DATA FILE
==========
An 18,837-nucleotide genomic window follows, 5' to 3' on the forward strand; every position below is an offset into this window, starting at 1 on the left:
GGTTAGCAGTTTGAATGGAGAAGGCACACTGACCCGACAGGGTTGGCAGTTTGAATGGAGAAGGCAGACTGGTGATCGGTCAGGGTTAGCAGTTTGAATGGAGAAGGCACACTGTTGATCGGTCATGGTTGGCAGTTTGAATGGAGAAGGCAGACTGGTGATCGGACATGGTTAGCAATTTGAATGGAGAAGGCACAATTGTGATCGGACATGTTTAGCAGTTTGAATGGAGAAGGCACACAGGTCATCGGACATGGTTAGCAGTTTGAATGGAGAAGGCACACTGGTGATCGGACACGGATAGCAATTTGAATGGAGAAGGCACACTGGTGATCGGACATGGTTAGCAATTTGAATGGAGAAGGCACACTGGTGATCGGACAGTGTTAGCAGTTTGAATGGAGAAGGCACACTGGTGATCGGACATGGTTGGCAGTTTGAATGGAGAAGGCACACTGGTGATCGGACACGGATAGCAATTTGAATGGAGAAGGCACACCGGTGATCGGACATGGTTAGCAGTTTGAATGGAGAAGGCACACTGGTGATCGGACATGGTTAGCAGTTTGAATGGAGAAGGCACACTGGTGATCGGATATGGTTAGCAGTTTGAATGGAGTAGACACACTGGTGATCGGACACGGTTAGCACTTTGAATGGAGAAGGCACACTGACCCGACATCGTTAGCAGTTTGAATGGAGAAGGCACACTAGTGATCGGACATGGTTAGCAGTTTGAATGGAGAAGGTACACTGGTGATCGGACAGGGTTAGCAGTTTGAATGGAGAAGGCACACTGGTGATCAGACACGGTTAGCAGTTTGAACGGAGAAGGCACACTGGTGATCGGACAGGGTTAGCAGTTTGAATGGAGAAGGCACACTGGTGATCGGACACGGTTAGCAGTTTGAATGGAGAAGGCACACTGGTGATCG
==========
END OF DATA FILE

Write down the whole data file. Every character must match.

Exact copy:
An 18,837-nucleotide genomic window follows, 5' to 3' on the forward strand; every position below is an offset into this window, starting at 1 on the left:
GGTTAGCAGTTTGAATGGAGAAGGCACACTGACCCGACAGGGTTGGCAGTTTGAATGGAGAAGGCAGACTGGTGATCGGTCAGGGTTAGCAGTTTGAATGGAGAAGGCACACTGTTGATCGGTCATGGTTGGCAGTTTGAATGGAGAAGGCAGACTGGTGATCGGACATGGTTAGCAATTTGAATGGAGAAGGCACAATTGTGATCGGACATGTTTAGCAGTTTGAATGGAGAAGGCACACAGGTCATCGGACATGGTTAGCAGTTTGAATGGAGAAGGCACACTGGTGATCGGACACGGATAGCAATTTGAATGGAGAAGGCACACTGGTGATCGGACATGGTTAGCAATTTGAATGGAGAAGGCACACTGGTGATCGGACAGTGTTAGCAGTTTGAATGGAGAAGGCACACTGGTGATCGGACATGGTTGGCAGTTTGAATGGAGAAGGCACACTGGTGATCGGACACGGATAGCAATTTGAATGGAGAAGGCACACCGGTGATCGGACATGGTTAGCAGTTTGAATGGAGAAGGCACACTGGTGATCGGACATGGTTAGCAGTTTGAATGGAGAAGGCACACTGGTGATCGGATATGGTTAGCAGTTTGAATGGAGTAGACACACTGGTGATCGGACACGGTTAGCACTTTGAATGGAGAAGGCACACTGACCCGACATCGTTAGCAGTTTGAATGGAGAAGGCACACTAGTGATCGGACATGGTTAGCAGTTTGAATGGAGAAGGTACACTGGTGATCGGACAGGGTTAGCAGTTTGAATGGAGAAGGCACACTGGTGATCAGACACGGTTAGCAGTTTGAACGGAGAAGGCACACTGGTGATCGGACAGGGTTAGCAGTTTGAATGGAGAAGGCACACTGGTGATCGGACACGGTTAGCAGTTTGAATGGAGAAGGCACACTGGTGATCG